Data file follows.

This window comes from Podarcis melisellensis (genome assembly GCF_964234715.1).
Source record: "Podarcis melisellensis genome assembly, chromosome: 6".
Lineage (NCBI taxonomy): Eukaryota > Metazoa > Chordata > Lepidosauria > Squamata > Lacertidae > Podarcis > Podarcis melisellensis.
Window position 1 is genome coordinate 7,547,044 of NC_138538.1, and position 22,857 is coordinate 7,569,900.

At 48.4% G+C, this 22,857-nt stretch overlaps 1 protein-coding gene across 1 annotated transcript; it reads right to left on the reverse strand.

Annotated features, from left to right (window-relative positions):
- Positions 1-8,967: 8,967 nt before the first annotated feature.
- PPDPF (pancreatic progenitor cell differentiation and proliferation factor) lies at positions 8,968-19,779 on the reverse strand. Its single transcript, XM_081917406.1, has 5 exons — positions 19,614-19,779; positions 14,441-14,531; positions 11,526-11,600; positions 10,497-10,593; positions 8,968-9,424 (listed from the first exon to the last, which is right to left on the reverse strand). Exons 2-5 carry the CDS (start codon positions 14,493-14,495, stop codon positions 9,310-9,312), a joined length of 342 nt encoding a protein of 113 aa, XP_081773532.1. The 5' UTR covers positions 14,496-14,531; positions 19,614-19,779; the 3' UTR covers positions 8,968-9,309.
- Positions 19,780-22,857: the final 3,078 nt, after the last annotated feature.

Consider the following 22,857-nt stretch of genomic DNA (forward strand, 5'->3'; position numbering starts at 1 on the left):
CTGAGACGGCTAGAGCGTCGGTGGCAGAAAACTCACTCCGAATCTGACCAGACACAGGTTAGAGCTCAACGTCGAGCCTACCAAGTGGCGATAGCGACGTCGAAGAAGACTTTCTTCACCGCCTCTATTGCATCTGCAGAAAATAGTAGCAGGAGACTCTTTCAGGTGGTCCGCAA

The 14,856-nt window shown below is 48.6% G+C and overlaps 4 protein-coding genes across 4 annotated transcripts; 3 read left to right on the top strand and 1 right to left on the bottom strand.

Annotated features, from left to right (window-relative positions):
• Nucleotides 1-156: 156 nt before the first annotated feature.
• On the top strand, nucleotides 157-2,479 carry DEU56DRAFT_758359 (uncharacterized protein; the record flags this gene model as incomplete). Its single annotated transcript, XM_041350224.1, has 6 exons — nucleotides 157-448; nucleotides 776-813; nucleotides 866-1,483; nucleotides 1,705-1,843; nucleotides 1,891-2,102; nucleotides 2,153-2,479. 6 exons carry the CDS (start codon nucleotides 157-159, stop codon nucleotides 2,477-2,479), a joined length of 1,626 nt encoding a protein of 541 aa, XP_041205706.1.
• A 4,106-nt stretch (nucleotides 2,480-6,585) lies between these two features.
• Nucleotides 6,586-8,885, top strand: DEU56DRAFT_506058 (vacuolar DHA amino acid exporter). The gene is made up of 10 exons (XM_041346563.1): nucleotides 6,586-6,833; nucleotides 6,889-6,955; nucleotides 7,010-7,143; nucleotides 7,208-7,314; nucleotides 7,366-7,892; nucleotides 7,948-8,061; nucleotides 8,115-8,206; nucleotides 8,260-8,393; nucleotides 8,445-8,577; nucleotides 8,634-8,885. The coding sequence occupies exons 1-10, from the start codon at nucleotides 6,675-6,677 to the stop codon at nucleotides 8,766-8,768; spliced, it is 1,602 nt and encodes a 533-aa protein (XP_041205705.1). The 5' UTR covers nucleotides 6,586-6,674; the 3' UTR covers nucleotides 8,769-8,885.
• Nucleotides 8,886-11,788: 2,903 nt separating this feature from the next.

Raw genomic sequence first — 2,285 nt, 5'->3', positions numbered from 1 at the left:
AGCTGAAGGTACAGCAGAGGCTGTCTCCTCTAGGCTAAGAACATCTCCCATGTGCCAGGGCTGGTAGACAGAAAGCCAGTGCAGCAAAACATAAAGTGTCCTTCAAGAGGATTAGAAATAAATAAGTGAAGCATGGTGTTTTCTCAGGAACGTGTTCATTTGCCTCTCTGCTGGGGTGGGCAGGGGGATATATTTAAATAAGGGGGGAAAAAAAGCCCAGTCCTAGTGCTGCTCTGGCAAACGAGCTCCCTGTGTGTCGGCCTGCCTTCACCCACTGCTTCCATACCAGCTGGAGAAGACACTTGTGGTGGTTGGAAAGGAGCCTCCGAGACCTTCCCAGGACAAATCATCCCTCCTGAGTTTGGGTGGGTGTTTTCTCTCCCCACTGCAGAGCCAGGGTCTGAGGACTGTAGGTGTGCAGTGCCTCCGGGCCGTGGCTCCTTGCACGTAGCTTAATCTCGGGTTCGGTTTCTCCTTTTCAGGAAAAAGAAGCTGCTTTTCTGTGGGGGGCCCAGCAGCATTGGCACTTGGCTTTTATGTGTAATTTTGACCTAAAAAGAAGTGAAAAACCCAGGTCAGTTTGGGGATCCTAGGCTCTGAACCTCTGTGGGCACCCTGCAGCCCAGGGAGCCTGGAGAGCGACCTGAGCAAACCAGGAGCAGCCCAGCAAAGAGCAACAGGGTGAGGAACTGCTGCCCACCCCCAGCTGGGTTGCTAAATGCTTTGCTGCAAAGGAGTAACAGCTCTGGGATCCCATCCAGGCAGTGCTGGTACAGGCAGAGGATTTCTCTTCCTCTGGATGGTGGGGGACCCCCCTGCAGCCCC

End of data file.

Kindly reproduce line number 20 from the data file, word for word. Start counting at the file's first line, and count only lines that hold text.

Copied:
AGCTGAAGGTACAGCAGAGGCTGTCTCCTCTAGGCTAAGAACATCTCCCATGTGCCAGGGCTGGTAGACAGAAAGCCAGTGCAGCAAAACATAAAGTGTCCTTCAAGAGGATTAGAAATAAATAAGTGAAGCATGGTGTTTTCTCAGGAACGTGTTCATTTGCCTCTCTGCTGGGGTGGGCAGGGGGATATATTTAAATAAGGGGGGAAAAAAAGCCCAGTCCTAGTGCTGCTCTGGCAAACGAGCTCCCTGTGTGTCGGCCTGCCTTCACCCACTGCTTCCATACCAGCTGGAGAAGACACTTGTGGTGGTTGGAAAGGAGCCTCCGAGACCTTCCCAGGACAAATCATCCCTCCTGAGTTTGGGTGGGTGTTTTCTCTCCCCACTGCAGAGCCAGGGTCTGAGGACTGTAGGTGTGCAGTGCCTCCGGGCCGTGGCTCCTTGCACGTAGCTTAATCTCGGGTTCGGTTTCTCCTTTTCAGGAAAAAGAAGCTGCTTTTCTGTGGGGGGCCCAGCAGCATTGGCACTTGGCTTTTATGTGTAATTTTGACCTAAAAAGAAGTGAAAAACCCAGGTCAGTTTGGGGATCCTAGGCTCTGAACCTCTGTGGGCACCCTGCAGCCCAGGGAGCCTGGAGAGCGACCTGAGCAAACCAGGAGCAGCCCAGCAAAGAGCAACAGGGTGAGGAACTGCTGCCCACCCCCAGCTGGGTTGCTAAATGCTTTGCTGCAAAGGAGTAACAGCTCTGGGATCCCATCCAGGCAGTGCTGGTACAGGCAGAGGATTTCTCTTCCTCTGGATGGTGGGGGACCCCCCTGCAGCCCC